As a woman, what are you worth? That may sound like a trick question, but it's not -- it's a revealing one.
Few women would respond with a numerical calculation equal to their net worth. Instead, they might describe their roles as wife, mother, daughter, friend, relative, employee, community volunteer; or they might list accomplishments, achievements, who and what they're responsible for.
Most men would respond with a number that describes net worth. They'd know it off the top of their heads.
This difference is at the heart of the 'women and money' issue.
It's often said that women don't earn as much as men is because we don't handle salary negotiations well; we're not as forceful in conveying our skills, experience, and worth to our employer. Whether that's true or not is debatable.
What is true is that many women share a reluctance to pin a number on self-worth. And without knowing our self-worth, financially speaking, how can we expect to increase that wealth through savings and investments and build a secure future?
These same thoughts came to Amanda Steinberg. A contributor to ForbesWomen.com, she decided to start a personal finance website for smart, ambitious, working women -- one that would make complex financial concepts simple and provide women key insights into building real net worth. With the editorial assistance of MP Dunleavey, former New York Times "Cost of Living" columnist and the creator of MSN Money's†"Women in Red" personal finance series, Steinberg launched DailyWorth.com.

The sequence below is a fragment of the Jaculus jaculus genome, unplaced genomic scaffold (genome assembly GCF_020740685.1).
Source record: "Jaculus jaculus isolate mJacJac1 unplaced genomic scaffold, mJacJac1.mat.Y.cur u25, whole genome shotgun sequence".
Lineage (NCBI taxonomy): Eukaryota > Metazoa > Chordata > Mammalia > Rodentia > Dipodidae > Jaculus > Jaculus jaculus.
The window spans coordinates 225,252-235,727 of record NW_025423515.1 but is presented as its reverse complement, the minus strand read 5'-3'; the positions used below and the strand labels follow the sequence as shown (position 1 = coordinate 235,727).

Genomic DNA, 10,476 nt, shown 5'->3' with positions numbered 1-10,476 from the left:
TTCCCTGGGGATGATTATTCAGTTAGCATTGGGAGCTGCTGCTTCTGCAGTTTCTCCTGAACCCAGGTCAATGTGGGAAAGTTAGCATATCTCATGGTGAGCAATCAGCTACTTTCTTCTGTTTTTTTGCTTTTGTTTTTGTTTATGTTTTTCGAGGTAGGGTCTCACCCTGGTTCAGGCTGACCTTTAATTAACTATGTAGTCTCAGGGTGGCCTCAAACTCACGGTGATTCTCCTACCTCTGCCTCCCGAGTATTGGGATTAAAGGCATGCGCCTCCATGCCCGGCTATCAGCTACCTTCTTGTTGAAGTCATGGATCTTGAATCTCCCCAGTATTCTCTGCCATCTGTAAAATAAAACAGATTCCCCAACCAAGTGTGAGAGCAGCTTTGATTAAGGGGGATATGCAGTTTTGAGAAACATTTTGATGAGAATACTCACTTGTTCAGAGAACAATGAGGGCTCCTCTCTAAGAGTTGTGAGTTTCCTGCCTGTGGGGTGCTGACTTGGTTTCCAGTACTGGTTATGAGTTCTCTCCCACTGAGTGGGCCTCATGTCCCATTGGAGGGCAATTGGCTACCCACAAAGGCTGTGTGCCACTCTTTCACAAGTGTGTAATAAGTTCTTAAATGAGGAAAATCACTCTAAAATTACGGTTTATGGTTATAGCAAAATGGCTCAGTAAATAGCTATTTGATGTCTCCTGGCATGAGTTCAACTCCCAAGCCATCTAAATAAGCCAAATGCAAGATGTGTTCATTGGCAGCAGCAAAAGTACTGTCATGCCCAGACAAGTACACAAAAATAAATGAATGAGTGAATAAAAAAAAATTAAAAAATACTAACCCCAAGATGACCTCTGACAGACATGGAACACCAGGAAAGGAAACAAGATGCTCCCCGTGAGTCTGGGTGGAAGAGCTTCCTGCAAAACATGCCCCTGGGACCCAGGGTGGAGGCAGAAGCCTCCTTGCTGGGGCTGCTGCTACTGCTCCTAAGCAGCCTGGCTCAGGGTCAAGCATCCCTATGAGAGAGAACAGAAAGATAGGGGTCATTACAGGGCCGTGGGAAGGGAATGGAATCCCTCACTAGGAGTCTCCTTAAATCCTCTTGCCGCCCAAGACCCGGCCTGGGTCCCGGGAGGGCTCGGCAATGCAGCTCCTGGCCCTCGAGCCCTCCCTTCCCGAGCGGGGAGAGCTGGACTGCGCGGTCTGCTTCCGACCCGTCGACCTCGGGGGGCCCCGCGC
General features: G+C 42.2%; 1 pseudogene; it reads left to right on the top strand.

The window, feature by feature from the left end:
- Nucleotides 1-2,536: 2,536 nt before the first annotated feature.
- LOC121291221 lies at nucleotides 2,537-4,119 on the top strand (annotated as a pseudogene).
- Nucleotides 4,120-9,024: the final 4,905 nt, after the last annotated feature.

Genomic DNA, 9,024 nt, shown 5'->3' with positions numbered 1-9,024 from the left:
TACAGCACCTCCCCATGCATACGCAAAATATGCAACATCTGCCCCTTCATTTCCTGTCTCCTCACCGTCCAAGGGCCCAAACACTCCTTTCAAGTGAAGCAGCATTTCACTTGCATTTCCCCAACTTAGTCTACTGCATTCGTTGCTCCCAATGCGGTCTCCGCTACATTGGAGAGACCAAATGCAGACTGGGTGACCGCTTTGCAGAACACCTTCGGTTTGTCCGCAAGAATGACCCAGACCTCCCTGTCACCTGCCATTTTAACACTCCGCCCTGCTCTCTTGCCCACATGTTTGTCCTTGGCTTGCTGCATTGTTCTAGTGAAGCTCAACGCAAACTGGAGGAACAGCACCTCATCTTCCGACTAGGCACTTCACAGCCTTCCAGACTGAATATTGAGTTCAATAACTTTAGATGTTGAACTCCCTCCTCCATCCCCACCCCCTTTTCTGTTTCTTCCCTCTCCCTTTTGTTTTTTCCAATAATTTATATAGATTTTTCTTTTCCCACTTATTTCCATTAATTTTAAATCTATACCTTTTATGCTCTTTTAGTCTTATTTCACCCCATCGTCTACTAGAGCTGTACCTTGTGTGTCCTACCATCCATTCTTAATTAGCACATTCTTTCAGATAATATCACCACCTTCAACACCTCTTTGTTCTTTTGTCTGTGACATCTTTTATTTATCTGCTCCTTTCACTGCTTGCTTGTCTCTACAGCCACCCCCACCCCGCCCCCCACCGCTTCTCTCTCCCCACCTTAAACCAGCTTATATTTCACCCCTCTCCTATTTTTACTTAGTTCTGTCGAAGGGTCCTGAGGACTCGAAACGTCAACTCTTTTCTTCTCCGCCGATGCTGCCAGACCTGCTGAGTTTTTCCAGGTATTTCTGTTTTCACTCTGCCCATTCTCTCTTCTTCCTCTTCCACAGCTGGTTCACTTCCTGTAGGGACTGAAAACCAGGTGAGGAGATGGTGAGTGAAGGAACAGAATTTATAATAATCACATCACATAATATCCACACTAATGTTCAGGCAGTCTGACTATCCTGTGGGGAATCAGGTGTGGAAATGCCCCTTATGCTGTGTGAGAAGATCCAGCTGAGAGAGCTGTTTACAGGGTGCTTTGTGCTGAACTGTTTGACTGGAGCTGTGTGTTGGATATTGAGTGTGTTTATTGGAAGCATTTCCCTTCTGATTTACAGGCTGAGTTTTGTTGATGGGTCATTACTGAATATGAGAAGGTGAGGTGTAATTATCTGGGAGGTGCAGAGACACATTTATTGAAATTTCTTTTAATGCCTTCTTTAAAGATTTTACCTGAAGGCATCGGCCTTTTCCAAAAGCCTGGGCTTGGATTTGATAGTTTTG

Sign up for DailyWorth (it's free) and you'll get a daily email on personal finance for women with practical tips that focus on self worth, net worth, saving, spending, earning, investing, taxes, entrepreneurship, and more. And you'll get access to an anonymous discussion forum where you can be honest and open with questions and anecdotes about the financial challenges facing you.
If you're reading this thinking "Great idea!" but a little too much for you (i.e. if your bills are paid at the end of the month, it's a good month), think again. Steinberg 'gets' the financial dilemmas women often find themselves in, and in an email launching DailyWorth.com last year, she explains who it's for:
I've designed this website for my friends and myself....Take my friend Maxine (name changed to protect privacy). She's 2nd in command of a major non-profit in San Francisco, traveling the country giving lectures -- and she can hardly pay her rent. And then there's Sarah. She's a marketing strategist in NYC, afraid to send her clients invoices because she wonders if what she delivers is worth the payment (smack!). You get the point.
We've got issues, and they're psychological, deeply rooted in our consensus-building, care-taking, entitled to buy what we want (but can't always afford) minds. DailyWorth addresses the psychology of our self-worth....Our aim is to replace negative, defeatist thoughts with positive, empowering ones.
There isn't a woman on the face of this planet who can't do without "positive, empowering" thoughts regarding self-worth. Steinberg even uses the phrase "financial feminism" and it's an apt one. Women cannot achieve complete gender parity in the workplace unless we know our worth, take control of our spending and debt, and set personal finance goals. A future of independence is a future of financial security.
Now, with all this in mind, let me ask you again. "What are you worth?"